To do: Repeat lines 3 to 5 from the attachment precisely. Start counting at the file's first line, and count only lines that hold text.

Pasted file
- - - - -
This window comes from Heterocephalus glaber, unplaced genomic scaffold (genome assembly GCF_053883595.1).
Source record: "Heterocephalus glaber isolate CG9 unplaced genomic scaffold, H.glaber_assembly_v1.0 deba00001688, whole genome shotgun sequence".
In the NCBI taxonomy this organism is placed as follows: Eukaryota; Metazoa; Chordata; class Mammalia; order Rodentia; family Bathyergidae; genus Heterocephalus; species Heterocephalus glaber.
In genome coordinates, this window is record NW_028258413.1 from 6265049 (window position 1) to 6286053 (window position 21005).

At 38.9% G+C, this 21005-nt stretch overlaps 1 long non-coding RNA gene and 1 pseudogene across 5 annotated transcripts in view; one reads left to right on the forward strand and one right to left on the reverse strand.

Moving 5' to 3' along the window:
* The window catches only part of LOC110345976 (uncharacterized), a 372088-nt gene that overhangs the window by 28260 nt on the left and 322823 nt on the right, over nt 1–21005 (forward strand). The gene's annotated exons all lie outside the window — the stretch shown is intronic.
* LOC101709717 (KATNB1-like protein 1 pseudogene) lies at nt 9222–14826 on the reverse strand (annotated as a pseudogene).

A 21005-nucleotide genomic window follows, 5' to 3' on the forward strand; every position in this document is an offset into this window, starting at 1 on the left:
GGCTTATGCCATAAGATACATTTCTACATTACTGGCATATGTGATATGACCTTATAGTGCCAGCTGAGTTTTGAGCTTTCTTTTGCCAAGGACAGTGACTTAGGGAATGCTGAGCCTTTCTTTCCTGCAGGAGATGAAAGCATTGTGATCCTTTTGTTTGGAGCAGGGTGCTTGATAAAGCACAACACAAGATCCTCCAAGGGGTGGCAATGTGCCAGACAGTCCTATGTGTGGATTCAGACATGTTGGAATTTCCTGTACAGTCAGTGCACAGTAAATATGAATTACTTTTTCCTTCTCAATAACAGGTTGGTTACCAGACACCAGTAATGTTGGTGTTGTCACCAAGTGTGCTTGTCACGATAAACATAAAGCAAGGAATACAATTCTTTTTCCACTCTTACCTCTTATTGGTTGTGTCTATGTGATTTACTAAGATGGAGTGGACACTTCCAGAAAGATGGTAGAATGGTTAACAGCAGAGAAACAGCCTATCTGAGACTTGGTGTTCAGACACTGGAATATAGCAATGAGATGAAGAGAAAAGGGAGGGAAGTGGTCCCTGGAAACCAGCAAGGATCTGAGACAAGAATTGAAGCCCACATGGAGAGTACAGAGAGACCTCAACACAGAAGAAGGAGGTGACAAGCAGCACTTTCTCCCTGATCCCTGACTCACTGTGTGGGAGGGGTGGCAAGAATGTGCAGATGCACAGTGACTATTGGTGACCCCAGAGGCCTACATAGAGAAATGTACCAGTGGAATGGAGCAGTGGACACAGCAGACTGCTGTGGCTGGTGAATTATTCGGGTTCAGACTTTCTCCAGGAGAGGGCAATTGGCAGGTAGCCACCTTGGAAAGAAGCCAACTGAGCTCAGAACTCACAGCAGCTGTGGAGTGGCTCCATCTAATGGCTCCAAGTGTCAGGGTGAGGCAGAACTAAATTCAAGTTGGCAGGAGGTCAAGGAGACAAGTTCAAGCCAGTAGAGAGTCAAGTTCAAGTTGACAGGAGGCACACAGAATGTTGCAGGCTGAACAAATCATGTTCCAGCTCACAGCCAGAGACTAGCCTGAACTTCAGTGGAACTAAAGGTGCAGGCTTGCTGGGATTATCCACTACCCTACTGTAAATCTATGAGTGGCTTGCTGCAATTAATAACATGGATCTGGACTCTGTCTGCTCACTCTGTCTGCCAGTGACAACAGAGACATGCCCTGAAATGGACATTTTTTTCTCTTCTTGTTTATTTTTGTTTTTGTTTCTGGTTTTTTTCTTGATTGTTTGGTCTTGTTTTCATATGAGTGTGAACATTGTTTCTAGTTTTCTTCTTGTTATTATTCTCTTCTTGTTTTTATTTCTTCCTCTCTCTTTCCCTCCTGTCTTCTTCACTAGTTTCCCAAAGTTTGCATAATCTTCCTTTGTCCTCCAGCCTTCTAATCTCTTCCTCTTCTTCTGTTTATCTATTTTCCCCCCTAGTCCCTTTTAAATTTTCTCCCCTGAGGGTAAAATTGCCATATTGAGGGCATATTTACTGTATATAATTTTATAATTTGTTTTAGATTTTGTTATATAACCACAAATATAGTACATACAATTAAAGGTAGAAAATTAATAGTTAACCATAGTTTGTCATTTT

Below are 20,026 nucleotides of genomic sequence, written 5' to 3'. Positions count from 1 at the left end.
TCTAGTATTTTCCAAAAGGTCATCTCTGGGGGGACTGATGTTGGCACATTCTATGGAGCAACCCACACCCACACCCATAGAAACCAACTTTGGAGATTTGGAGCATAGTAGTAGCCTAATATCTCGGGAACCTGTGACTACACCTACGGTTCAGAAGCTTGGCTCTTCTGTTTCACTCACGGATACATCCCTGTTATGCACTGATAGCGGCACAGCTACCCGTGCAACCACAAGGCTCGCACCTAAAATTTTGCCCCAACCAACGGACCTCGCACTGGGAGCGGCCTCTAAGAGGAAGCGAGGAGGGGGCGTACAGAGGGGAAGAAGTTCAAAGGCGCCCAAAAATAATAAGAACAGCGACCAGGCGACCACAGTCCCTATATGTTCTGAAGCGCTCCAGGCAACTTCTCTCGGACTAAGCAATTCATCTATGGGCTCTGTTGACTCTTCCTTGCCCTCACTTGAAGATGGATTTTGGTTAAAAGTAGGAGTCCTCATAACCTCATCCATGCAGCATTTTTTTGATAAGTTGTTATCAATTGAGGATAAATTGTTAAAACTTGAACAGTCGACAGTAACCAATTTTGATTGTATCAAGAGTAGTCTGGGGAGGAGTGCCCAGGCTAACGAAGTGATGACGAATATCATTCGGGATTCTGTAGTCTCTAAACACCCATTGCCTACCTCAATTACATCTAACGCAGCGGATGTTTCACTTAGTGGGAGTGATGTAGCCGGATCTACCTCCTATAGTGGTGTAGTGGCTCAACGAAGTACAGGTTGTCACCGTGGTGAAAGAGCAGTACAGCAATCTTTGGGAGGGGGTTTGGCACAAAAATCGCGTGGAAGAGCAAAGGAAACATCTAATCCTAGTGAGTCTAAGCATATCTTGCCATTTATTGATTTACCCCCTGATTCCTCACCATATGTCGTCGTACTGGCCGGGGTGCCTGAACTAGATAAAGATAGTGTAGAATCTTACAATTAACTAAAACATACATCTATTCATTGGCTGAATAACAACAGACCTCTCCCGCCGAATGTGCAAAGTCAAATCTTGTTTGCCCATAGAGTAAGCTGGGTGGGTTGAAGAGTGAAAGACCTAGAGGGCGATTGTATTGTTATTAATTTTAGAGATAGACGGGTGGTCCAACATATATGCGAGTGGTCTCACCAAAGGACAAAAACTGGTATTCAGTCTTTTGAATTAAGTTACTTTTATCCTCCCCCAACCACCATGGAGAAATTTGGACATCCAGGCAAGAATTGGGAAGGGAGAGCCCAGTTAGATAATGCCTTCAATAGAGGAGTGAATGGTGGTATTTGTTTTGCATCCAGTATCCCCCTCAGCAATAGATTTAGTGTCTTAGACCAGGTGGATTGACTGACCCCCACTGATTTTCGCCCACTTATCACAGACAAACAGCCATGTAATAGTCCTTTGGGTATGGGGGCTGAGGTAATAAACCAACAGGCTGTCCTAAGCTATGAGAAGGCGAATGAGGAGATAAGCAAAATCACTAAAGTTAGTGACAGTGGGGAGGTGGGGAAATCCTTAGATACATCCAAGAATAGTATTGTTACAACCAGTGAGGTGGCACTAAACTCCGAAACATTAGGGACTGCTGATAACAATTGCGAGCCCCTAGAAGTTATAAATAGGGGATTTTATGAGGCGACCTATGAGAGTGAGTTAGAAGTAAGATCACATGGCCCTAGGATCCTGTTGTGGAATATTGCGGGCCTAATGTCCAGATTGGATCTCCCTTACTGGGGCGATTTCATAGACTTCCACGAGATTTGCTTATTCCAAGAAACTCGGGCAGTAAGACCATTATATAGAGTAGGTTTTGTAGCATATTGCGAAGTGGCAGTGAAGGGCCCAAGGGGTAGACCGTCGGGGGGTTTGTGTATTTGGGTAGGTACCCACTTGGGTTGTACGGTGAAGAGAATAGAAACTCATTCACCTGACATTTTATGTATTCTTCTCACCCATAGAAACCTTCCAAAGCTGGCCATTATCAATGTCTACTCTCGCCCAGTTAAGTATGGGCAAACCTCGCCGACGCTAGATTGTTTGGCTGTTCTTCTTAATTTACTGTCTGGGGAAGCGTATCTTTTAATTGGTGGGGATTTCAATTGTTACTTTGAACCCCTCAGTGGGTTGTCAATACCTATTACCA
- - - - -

In the NCBI taxonomy this organism is placed as follows: Eukaryota; Metazoa; Chordata; class Mammalia; order Rodentia; family Bathyergidae; genus Heterocephalus; species Heterocephalus glaber.
In genome coordinates, this window is record NW_028258413.1 from 6265049 (window position 1) to 6286053 (window position 21005).

At 38.9% G+C, this 21005-nt stretch overlaps 1 long non-coding RNA gene and 1 pseudogene across 5 annotated transcripts in view; one reads left to right on the forward strand and one right to left on the reverse strand.